Melanie Fournier, a 42-year-old Dollard-des-Ormeaux resident, feels she is nearing the end of her battle with COVID-19.
“Actually, I’m feeling much better. I’m feeling like I can breathe better,” she said Wednesday.
Fournier has been battling the virus for a week and a half now. Just last Friday, Fournier told Global News she was thinking about going to the hospital because she was having so much trouble breathing.
“I’m quite amazed how good I feel right now, actually,” she said.
Meanwhile, her significant other, who lives in Lasalle, also has COVID-19. They’re not sure who got it first.
“I’ve stayed quarantined with my kids. Today would be day 12,” Allan Drakes said.
Fournier has struggled to breathe, battled high fevers and says she still coughs in the morning and at night. Meanwhile, in isolation at his Lasalle home, Drakes said he feels fine.
“I feel regular. I have no symptoms at all,” Drakes said.
“He tested positive, he’s showing no symptoms, and I was literally in my bed for almost 10 days that I couldn’t move,” Fournier told Global News.
The only thing that prompted him to go get tested at Place des Festivales was how he lost his ability to smell and taste.
“Last Saturday, I woke up and had no taste and no sense of smell. Everything tasted and smelled like paper,” he explained.
His results came back positive within 24 hours. That fact that he has no symptoms scares both of them. They wonder how many people are out in the community with no idea they have the virus.
“I could’ve given this to my mother, to my grandmother, and they may not have been as lucky as I am,” said Drakes.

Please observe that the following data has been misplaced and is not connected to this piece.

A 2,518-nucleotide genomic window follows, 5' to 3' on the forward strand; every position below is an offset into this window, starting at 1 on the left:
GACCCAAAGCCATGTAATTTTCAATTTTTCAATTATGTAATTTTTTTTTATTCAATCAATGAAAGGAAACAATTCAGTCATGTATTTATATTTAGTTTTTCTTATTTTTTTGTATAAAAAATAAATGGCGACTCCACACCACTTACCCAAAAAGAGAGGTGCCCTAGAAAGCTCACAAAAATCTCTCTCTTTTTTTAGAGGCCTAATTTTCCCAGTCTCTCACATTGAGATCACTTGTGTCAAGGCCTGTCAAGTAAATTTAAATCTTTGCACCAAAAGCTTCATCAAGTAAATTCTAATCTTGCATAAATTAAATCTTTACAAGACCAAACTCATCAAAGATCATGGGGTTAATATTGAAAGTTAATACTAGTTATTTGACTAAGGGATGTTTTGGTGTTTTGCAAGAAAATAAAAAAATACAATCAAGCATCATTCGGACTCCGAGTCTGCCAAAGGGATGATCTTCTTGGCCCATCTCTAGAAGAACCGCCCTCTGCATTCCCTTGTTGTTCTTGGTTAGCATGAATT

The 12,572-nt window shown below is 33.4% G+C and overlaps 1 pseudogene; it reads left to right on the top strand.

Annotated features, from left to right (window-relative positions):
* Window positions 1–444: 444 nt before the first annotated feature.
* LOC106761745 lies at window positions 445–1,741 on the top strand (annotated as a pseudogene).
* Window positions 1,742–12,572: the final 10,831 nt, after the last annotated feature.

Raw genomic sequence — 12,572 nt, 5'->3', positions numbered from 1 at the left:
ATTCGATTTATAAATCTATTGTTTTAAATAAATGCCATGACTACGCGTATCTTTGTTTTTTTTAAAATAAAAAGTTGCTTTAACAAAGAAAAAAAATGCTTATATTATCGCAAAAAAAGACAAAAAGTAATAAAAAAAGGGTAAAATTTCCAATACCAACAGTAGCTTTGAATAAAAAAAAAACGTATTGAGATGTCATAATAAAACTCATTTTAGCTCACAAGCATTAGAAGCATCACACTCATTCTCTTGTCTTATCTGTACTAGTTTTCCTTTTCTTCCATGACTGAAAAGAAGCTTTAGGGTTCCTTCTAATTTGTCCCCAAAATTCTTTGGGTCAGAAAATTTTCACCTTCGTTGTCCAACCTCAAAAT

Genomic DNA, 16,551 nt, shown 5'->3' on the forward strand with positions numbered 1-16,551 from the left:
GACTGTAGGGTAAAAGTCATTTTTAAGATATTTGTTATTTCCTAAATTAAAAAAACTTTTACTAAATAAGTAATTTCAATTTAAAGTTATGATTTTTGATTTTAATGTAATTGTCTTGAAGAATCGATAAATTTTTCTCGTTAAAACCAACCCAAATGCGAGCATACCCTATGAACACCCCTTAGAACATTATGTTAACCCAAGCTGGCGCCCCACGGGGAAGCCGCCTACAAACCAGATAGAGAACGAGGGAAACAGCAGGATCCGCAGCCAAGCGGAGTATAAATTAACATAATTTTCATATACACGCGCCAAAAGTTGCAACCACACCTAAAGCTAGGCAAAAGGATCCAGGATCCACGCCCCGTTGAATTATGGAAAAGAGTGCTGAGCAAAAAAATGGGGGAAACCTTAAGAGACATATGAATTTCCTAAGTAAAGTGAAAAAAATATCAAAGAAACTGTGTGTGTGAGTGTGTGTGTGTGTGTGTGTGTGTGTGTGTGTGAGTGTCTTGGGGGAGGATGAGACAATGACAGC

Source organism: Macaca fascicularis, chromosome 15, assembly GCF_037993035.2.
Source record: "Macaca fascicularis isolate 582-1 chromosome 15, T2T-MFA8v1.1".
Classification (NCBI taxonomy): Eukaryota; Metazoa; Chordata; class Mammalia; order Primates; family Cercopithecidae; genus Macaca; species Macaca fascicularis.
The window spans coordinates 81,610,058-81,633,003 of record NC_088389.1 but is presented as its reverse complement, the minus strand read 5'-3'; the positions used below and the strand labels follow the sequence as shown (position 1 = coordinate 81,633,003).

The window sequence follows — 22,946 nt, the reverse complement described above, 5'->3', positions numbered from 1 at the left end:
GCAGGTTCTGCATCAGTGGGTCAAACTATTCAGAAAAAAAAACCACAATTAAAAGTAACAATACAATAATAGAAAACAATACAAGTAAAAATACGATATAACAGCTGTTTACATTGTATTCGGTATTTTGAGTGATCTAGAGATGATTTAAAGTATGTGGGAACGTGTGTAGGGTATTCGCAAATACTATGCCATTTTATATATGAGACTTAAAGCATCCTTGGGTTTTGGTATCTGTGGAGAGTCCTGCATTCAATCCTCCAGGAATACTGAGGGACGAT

“You could be that person spreading it to other people and not know. It’s very very possible,” said Fournier.
In the U.S., the Centers for Disease Control and Prevention published a study on Wednesday saying people transmitting the virus without symptoms “might pose challenges for disease control.”
With a backlog in testing in Quebec, and testing priority being given to hospitalized patients and health-care workers, for now there are no plans to test people who don’t have symptoms.
“This backlog is going down and down and the activities are going to begin again, perhaps with new priorities based on epidemiology,” said Quebec Public Health Director Horacio Arruda.
In an email to Global News, University of Montreal public health doctor Nathalie Auger said: “the most important thing that Montrealers can do at this critical point to help authorities and healthcare workers is to stay home.
“This becomes all the more important considering the possibility of pre-symptomatic spread.”